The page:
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Romantic ThingsA Tree, a Rock, a Cloud$
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Mary Jacobus

Print publication date: 2012

Print ISBN-13: 9780226390666

Published to Chicago Scholarship Online: September 2013

DOI: 10.7208/chicago/9780226390680.001.0001

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PRINTED FROM CHICAGO SCHOLARSHIP ONLINE (www.chicago.universitypressscholarship.com). (c) Copyright University of Chicago Press, 2019. All Rights Reserved. An individual user may print out a PDF of a single chapter of a monograph in CHSO for personal use.date: 23 October 2019

Senseless Rocks

Senseless Rocks

Chapter:
Chapter 8 (p.150) Senseless Rocks
Source:
Romantic Things
Author(s):

Mary Jacobus

Publisher:
University of Chicago Press
DOI:10.7208/chicago/9780226390680.003.0009

This chapter gazes at rocks through a poetic lens, relating rock to poetry by way of sound. Through Wordsworth’s sounding rocks, a posture of anxious listening is often provoked. Poetry has a certain bodily experience about it, and this aspect of form is gleaned from “Joanna’s Rock,” where the echoes of mountain magnify sounds that form a part of this bodily experience. The static state of rocks, on the other hand, relates a sense of time and motionlessness, a rest. Jean-Luc Nancy’s thoughts on hearing and understanding being semantically linked are also examined in the chapter, where the act of listening is in itself a straining toward understanding, toward a possible meaning. Nancy speaks of sense perception, where musical spacing, recurrence, and resonance are signals of existence of interior subjectivity. All these are notable characteristics of poetry, and so the chapter explores these aspects, and how sound and music relate to one’s receptivity and understanding of poetry.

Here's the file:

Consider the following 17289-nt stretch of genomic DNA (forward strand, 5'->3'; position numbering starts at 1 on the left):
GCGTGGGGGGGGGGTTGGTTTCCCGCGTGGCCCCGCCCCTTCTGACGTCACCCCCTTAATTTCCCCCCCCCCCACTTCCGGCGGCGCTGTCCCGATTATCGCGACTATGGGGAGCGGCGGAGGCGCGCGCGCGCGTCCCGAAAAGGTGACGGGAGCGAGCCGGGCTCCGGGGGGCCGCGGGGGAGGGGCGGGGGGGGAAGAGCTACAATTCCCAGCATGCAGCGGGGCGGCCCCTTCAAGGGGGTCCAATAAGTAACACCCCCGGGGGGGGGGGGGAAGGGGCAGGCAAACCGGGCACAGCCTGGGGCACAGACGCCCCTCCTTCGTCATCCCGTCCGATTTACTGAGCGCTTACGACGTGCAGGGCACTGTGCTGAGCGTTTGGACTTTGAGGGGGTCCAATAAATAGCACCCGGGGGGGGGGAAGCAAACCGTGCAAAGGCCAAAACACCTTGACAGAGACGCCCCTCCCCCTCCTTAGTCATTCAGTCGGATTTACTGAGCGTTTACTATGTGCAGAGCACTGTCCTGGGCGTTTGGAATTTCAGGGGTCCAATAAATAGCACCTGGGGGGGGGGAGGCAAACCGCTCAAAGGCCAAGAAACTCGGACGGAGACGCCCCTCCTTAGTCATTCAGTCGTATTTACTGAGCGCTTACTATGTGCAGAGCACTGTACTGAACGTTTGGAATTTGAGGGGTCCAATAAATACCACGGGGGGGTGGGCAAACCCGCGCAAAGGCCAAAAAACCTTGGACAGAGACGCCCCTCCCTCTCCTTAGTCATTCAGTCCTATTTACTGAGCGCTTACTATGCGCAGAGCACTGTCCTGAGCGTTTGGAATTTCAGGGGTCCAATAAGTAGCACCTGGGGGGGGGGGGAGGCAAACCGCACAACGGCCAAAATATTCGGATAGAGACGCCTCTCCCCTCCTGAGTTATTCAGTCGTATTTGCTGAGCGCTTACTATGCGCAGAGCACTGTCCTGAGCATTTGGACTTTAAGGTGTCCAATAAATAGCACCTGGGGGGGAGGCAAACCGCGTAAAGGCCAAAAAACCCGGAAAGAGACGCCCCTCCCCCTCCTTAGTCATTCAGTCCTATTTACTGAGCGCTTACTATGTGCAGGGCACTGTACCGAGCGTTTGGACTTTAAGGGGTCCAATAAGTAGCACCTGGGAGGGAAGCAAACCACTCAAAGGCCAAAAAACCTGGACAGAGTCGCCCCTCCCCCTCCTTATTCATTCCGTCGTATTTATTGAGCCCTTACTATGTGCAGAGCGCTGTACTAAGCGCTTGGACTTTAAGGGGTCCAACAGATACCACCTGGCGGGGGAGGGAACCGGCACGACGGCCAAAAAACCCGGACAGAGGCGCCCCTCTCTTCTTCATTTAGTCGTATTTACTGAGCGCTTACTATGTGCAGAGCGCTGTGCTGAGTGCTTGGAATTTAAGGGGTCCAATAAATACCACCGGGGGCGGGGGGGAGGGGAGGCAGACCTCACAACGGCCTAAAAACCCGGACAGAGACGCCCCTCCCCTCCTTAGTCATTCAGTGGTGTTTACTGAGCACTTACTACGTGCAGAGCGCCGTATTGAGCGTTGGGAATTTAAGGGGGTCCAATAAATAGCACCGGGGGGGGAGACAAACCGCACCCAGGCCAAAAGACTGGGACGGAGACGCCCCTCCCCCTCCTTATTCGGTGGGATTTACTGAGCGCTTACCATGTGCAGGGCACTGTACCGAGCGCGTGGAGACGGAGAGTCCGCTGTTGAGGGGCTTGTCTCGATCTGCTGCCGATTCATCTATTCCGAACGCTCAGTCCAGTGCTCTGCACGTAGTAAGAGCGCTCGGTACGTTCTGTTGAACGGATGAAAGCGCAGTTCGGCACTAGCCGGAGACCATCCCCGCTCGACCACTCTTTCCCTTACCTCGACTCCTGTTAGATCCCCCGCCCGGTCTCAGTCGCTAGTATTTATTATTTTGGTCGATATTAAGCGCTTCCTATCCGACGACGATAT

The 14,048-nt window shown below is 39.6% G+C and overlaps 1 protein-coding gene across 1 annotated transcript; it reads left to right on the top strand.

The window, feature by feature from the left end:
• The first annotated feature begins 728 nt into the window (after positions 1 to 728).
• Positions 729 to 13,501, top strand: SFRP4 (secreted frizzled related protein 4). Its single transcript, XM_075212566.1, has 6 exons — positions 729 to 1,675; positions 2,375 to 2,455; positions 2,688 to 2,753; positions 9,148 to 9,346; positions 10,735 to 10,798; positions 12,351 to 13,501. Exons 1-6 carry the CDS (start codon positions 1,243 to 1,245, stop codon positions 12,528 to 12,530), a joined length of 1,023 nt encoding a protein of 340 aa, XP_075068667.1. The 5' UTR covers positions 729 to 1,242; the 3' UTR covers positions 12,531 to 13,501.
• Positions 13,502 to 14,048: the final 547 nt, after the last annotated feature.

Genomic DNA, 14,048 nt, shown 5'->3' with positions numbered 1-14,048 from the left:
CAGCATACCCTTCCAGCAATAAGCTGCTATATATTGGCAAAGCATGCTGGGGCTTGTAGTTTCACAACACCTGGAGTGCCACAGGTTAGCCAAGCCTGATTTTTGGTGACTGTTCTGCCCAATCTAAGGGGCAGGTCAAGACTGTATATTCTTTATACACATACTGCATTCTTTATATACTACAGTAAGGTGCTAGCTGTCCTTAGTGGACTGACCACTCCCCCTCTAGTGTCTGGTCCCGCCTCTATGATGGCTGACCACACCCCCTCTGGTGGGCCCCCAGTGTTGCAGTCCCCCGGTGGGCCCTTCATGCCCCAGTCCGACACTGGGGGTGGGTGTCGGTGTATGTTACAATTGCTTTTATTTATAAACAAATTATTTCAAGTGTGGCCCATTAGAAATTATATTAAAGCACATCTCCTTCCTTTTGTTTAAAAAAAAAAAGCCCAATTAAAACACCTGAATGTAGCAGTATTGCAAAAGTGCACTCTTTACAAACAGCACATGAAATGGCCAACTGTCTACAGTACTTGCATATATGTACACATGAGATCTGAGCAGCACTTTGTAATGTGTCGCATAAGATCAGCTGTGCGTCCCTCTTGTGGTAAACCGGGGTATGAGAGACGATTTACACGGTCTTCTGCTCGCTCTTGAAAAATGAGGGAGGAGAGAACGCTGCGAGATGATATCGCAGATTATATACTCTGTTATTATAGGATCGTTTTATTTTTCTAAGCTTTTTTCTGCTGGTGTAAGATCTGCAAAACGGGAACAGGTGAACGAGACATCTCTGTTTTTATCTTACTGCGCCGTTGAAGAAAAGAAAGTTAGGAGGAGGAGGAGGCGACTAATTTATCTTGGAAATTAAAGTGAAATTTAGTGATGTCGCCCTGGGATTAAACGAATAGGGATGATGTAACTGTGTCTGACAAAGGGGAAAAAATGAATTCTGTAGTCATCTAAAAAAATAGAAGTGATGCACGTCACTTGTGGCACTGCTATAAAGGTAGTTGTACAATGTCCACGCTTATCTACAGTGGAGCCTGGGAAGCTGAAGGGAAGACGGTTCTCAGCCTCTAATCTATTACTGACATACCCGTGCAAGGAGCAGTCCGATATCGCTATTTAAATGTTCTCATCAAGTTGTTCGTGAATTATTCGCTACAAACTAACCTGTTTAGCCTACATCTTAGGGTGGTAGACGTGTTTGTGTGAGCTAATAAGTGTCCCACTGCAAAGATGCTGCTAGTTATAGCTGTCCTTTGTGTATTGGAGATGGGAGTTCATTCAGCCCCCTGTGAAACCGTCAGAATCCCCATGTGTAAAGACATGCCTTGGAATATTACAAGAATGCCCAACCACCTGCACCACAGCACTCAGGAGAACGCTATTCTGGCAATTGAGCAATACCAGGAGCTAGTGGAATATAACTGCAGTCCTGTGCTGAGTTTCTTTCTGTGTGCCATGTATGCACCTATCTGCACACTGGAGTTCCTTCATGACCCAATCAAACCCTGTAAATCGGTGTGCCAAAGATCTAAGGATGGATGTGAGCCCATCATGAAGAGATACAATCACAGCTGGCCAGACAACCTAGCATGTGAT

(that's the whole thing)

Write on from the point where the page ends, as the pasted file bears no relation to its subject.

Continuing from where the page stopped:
Keywords:   sounding rocks, Joanna’s Rock, Jean-Luc Nancy, hearing and understanding, sense perception, musical spacing, interior subjectivity

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